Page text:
• President of the State of Israel, Isaac Herzog, met June 5, 2023, with high-tech entrepreneur, CEO and co-founder of OpenAI, Sam Altman, visiting Israel. President Herzog: “Let’s do Tikkun Olam together.” | Photo: Amos Ben-Gershom (GPO)

The Enigma of Tikkun Olam

Tal Hartuv - 3 October 2023

Like other Jewish words and phrases such as “hutzpah” or “mazal tov,” Tikkun Olam is also a term which is known by Jews and non-Jews alike. Loosely translated as “repairing the world,” it has even been used by the likes of former President Obama and Hilary Clinton to win over potential American Jewish voters. But it’s not just the rich and powerful who invoke Jewish sayings. Tikkun Olam is used widely today by often well-meaning people who see it as their mission in life to advocate for social justice. Some of this advocacy though is not well-meaning. In some cases, these folk have taken Tikkun Olam as a slogan to “contest the evils of apartheid Israel.” The irony of this rich ancient Hebrew concept which has never had anything to do with politics, now being used to spread lies about Israel, should not go amiss.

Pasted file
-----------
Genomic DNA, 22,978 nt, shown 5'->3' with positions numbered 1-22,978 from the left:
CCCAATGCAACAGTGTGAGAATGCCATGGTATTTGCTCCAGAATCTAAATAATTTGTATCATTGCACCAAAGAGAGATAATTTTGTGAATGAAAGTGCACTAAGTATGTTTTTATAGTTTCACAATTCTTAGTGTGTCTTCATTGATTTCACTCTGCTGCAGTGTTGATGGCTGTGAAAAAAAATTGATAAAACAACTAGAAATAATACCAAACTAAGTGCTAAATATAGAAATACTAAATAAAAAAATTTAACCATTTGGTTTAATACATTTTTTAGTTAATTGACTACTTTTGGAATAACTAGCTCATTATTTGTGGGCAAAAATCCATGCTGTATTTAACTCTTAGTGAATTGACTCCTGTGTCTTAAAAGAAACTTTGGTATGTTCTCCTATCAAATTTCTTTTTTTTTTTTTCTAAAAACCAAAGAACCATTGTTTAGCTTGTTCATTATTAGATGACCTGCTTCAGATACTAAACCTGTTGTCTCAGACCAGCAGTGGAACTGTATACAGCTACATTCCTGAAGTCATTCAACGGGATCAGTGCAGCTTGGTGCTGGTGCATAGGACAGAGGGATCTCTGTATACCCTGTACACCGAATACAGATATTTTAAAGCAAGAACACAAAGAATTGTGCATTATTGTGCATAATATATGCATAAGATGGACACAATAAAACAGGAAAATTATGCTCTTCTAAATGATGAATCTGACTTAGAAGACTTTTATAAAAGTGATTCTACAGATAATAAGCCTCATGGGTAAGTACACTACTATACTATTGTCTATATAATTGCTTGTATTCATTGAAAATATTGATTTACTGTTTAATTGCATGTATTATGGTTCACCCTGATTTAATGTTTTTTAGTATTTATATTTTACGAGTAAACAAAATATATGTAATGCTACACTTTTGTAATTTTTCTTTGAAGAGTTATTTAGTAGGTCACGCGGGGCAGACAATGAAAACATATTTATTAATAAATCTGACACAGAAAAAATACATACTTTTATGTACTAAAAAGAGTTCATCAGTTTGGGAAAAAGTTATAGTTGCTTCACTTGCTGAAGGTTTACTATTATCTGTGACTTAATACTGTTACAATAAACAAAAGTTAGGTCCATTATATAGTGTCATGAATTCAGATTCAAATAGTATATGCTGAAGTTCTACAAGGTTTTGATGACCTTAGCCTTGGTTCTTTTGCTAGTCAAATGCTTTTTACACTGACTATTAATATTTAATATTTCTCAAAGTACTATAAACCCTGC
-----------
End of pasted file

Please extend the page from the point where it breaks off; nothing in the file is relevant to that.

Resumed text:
“The real meaning of Tikkun Olam is complex and easily misunderstood”

The real meaning of Tikkun Olam is complex and easily misunderstood. The origins of this ancient concept, is not a “one-and-for-all” that can be copy pasted wherever one wishes, rather, it is something which has developed and expanded over hundreds of years.

The first literary mention of Tikkun Olam is found in the Mishnah, that massive collection of ancient Jewish texts, redacted by the Jewish Judah HaNasi for the global Jewish community living around the third century. In this context, the phrase Tikkun Olam is best translated as “in the interest of public policy.” It is mentioned in a passage which relates to social issues which ensure extra protection for the disadvantaged. Thus, Tikkun Olam in the days of the Mishnah was to enable fair conditions concerning the likes of divorce agreements and the freeing of slaves.